Vincent of Beauvais was an encyclopaedist. His vast Speculum Maius [Great Mirror] (1244) is in three parts, one of which is the still-enormous Speculum Historiale [Mirror of History]. I have not been able to find online a copy of the relevant parts of the Speculum Historiale, but Olaus Magnus quotes William of Malmesbury's 1125 story concerning "a certain wicked woman" via Vincent of Beauvais in his Historia de Gentibus Septentrionalibus [History of the Northern Peoples] (1555), Book 3, ch.21.
(Book 3 of the Historia is on the subject of "De superstitiosa cultura dæmonum populorum Aquilonarium" [The superstitious worship of demons by the Scandinavians or Popular superstitions and demon worship of the Scandinavians], chapter 21 is on "De castigatione maleficarum" [the punishment of witches or, the castigation of malefactors].)
As you can see above, Olaus Magnus offers the following brief introduction to the story:
Lest the Northern Witches should seem to be quoted here only as having been made sad examples of, there occurs in Vincentius's History, book 25, cap. 26, a story of an English woman, who having been baffled by the magic art, was carried into the air with horrid shouts by the Dæmons, after she had endured severe torments. The words run thus: When a certain woman living at Berkeley, a small village in England, a Fortune-teller and a Sorceress … [Vincent quotes William of Malmesbury's story]
[Ne videantur septentrionales maleficiae solum hic ad tristia spectacula adduci, occurrit Vincen. in Spe. Hist. lib. 25, cap. 26, afferens Anglicanam fœminam arte magica illusam, a Dæmonibus post dira tormenta, ad aera cum clamoribus horrendis fuisse rapta. Cujus verba hæc sunt: Mulier quædam apud Berkeleiam Angliæ villam auguratrix et malefica … etc.]
[I am indebted to Edward Athenry Whyte for both the Latin and the translation of the above passage from Olaus Magnus and Vincent of Beauvais (Whyte will be the subject of another post).]
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Anyway, the following illustration of William of Malmesbury's story appears in the 1555 edition of Olaus Magnus' text (taken from the National Library of Norway copy here; other copies online include Ghent University copy here and Lyon Public Library copy here).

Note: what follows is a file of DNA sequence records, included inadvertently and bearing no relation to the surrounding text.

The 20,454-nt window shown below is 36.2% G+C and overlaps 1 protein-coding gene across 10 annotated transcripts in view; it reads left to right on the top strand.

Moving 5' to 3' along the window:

According to Jane P. Davidson, The Witch In Northern European Art, 1470–1750 (1987), 27–28:
The first edition of the Historia … is a lavish, beautifully bound and printed book which was illustrated throughout with engravings of the deeds of witches and demons. The iconography of these illustrations conforms to the descriptions in Olaus Magnus' text. … p. 126 shows a female witch being carried off by a demon who is astride an enchanted horse. Clearly this witch has met with a bad end, as she seems very reluctant to accompany the devil. She is not on her way to a sabbat, but rather to hell. The caption reads "De castigatione maleficarum."
Davidson goes on to explain that a second edition (1567) was illustrated by "the Master C.G." who, as you can see below, masterfully copied the illustrations in the first edition (1555).
Although there are other illustrated editions of Olaus Magnus' Historia, I was unable to find other online editions which illustrate this story.
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The Historia was quickly translated into English by John Streater as: A Compendious History of the Goths, Swedes and Vandals and other Northern Nations (London: J. Streater, 1658) [Wing M257 (34 copies on ESTC here)]. Streater titles Book 3 of the Historia as The Superstitious Worship of Devils, used by the People of the North, William of Malmesbury's story appears as chapter 20 (rather than 21), and is titled The punishment for Witches (on pp.50–51).